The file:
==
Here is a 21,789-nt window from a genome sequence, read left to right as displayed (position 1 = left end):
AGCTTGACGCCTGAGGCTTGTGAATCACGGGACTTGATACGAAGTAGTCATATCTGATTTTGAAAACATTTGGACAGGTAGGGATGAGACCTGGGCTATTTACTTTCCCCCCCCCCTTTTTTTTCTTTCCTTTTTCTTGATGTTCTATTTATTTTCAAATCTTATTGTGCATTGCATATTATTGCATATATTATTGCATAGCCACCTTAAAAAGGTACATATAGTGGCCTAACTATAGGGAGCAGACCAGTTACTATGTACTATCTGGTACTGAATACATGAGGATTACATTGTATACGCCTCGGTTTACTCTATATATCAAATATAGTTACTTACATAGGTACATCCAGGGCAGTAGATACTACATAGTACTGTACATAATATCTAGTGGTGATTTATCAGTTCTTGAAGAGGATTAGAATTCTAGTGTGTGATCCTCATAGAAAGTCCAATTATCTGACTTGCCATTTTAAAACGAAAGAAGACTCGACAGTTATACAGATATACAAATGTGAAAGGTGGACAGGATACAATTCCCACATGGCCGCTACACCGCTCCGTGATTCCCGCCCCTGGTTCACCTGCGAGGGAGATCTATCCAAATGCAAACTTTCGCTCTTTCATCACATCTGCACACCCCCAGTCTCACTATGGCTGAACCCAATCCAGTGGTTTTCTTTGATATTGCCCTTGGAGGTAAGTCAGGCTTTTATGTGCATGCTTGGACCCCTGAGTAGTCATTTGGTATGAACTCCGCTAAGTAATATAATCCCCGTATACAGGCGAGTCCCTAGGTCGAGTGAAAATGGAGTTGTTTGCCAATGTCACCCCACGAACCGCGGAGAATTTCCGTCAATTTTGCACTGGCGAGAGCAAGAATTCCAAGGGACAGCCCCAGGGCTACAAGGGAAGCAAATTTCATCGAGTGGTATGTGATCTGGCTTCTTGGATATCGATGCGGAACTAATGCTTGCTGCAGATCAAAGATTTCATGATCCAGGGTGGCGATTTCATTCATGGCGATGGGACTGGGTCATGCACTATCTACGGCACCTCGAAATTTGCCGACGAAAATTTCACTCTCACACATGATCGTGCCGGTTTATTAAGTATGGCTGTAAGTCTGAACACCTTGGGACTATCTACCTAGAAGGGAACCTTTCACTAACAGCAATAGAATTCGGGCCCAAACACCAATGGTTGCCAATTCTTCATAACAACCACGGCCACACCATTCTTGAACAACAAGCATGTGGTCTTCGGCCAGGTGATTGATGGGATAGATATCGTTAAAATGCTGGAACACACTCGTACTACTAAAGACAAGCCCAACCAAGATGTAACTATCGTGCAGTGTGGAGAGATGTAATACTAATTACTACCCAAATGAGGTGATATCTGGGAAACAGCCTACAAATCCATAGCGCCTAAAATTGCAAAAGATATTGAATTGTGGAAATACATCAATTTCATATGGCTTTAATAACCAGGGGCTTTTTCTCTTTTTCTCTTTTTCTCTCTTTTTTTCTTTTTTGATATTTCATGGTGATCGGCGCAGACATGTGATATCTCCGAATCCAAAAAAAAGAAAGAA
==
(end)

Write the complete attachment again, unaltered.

Here is a 21,789-nt window from a genome sequence, read left to right as displayed (position 1 = left end):
AGCTTGACGCCTGAGGCTTGTGAATCACGGGACTTGATACGAAGTAGTCATATCTGATTTTGAAAACATTTGGACAGGTAGGGATGAGACCTGGGCTATTTACTTTCCCCCCCCCCTTTTTTTTCTTTCCTTTTTCTTGATGTTCTATTTATTTTCAAATCTTATTGTGCATTGCATATTATTGCATATATTATTGCATAGCCACCTTAAAAAGGTACATATAGTGGCCTAACTATAGGGAGCAGACCAGTTACTATGTACTATCTGGTACTGAATACATGAGGATTACATTGTATACGCCTCGGTTTACTCTATATATCAAATATAGTTACTTACATAGGTACATCCAGGGCAGTAGATACTACATAGTACTGTACATAATATCTAGTGGTGATTTATCAGTTCTTGAAGAGGATTAGAATTCTAGTGTGTGATCCTCATAGAAAGTCCAATTATCTGACTTGCCATTTTAAAACGAAAGAAGACTCGACAGTTATACAGATATACAAATGTGAAAGGTGGACAGGATACAATTCCCACATGGCCGCTACACCGCTCCGTGATTCCCGCCCCTGGTTCACCTGCGAGGGAGATCTATCCAAATGCAAACTTTCGCTCTTTCATCACATCTGCACACCCCCAGTCTCACTATGGCTGAACCCAATCCAGTGGTTTTCTTTGATATTGCCCTTGGAGGTAAGTCAGGCTTTTATGTGCATGCTTGGACCCCTGAGTAGTCATTTGGTATGAACTCCGCTAAGTAATATAATCCCCGTATACAGGCGAGTCCCTAGGTCGAGTGAAAATGGAGTTGTTTGCCAATGTCACCCCACGAACCGCGGAGAATTTCCGTCAATTTTGCACTGGCGAGAGCAAGAATTCCAAGGGACAGCCCCAGGGCTACAAGGGAAGCAAATTTCATCGAGTGGTATGTGATCTGGCTTCTTGGATATCGATGCGGAACTAATGCTTGCTGCAGATCAAAGATTTCATGATCCAGGGTGGCGATTTCATTCATGGCGATGGGACTGGGTCATGCACTATCTACGGCACCTCGAAATTTGCCGACGAAAATTTCACTCTCACACATGATCGTGCCGGTTTATTAAGTATGGCTGTAAGTCTGAACACCTTGGGACTATCTACCTAGAAGGGAACCTTTCACTAACAGCAATAGAATTCGGGCCCAAACACCAATGGTTGCCAATTCTTCATAACAACCACGGCCACACCATTCTTGAACAACAAGCATGTGGTCTTCGGCCAGGTGATTGATGGGATAGATATCGTTAAAATGCTGGAACACACTCGTACTACTAAAGACAAGCCCAACCAAGATGTAACTATCGTGCAGTGTGGAGAGATGTAATACTAATTACTACCCAAATGAGGTGATATCTGGGAAACAGCCTACAAATCCATAGCGCCTAAAATTGCAAAAGATATTGAATTGTGGAAATACATCAATTTCATATGGCTTTAATAACCAGGGGCTTTTTCTCTTTTTCTCTTTTTCTCTCTTTTTTTCTTTTTTGATATTTCATGGTGATCGGCGCAGACATGTGATATCTCCGAATCCAAAAAAAAGAAAGAA